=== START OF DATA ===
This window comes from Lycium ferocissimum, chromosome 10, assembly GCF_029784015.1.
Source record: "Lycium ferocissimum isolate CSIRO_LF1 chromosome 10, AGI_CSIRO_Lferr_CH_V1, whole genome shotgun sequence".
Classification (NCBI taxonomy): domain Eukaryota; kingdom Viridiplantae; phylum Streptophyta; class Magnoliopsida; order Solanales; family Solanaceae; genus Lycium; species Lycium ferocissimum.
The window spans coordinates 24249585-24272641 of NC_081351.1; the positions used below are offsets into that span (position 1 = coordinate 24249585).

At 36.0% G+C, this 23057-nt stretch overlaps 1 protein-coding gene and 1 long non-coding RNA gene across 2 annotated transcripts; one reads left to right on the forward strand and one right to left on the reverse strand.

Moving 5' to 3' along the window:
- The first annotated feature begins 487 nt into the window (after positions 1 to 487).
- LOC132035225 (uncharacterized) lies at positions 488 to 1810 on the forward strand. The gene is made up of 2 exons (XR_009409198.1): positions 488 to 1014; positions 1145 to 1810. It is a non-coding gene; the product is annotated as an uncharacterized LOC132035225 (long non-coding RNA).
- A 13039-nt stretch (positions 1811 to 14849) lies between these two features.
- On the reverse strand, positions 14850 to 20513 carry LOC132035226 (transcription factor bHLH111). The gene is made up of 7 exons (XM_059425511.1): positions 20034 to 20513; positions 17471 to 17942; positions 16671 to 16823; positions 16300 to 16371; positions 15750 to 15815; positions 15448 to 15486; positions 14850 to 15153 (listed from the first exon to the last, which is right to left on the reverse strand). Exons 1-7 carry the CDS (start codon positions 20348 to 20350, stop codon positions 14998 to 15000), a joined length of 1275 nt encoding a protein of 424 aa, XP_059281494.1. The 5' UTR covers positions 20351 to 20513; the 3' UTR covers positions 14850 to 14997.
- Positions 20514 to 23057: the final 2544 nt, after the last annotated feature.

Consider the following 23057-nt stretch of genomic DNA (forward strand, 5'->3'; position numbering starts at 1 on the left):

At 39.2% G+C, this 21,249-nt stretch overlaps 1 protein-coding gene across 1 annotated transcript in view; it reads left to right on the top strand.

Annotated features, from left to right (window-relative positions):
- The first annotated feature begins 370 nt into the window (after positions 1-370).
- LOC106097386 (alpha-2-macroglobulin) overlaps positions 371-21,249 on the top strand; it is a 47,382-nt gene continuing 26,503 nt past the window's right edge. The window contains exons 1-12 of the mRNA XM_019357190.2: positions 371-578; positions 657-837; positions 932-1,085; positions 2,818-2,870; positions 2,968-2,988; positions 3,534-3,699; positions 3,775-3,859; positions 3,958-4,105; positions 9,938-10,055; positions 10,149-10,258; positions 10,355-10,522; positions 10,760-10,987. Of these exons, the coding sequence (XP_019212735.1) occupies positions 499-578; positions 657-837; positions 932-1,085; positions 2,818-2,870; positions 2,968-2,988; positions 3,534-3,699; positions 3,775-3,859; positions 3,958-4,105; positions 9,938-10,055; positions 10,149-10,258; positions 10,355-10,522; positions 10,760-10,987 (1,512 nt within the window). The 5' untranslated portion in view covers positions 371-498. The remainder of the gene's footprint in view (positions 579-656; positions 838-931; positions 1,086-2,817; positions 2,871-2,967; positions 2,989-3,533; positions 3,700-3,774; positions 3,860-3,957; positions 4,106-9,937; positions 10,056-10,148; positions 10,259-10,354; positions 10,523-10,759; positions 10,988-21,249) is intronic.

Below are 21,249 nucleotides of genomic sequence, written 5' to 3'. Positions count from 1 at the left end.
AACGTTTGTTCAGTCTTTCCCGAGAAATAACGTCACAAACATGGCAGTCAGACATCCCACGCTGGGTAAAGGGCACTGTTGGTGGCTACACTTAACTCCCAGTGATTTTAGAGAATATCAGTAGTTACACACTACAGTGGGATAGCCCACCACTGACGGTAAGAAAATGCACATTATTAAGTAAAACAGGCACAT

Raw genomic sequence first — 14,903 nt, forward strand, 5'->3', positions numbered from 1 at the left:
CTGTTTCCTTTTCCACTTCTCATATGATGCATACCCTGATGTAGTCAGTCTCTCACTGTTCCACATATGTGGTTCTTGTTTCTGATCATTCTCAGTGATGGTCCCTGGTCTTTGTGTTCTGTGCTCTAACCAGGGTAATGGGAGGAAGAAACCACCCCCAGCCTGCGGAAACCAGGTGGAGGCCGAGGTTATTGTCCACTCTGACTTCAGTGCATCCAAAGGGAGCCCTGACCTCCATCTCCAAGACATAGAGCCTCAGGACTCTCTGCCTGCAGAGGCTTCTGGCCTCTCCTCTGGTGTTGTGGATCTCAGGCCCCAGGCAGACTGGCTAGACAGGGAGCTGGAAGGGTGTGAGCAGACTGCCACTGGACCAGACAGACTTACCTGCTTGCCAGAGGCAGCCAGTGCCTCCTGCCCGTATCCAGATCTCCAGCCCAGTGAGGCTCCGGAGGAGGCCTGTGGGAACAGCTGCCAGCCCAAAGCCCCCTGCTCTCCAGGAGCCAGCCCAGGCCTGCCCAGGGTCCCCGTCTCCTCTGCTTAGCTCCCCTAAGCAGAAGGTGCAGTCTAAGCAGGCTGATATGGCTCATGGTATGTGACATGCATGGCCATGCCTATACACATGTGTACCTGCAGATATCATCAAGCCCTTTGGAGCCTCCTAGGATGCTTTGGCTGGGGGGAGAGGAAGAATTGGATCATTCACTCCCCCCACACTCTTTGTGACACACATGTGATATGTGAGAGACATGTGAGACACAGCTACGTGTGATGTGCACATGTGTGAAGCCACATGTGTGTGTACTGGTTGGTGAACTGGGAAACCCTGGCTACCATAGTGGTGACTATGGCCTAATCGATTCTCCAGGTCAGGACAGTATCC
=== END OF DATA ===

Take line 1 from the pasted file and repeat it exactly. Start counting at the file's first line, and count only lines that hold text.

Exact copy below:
This window comes from Lycium ferocissimum, chromosome 10, assembly GCF_029784015.1.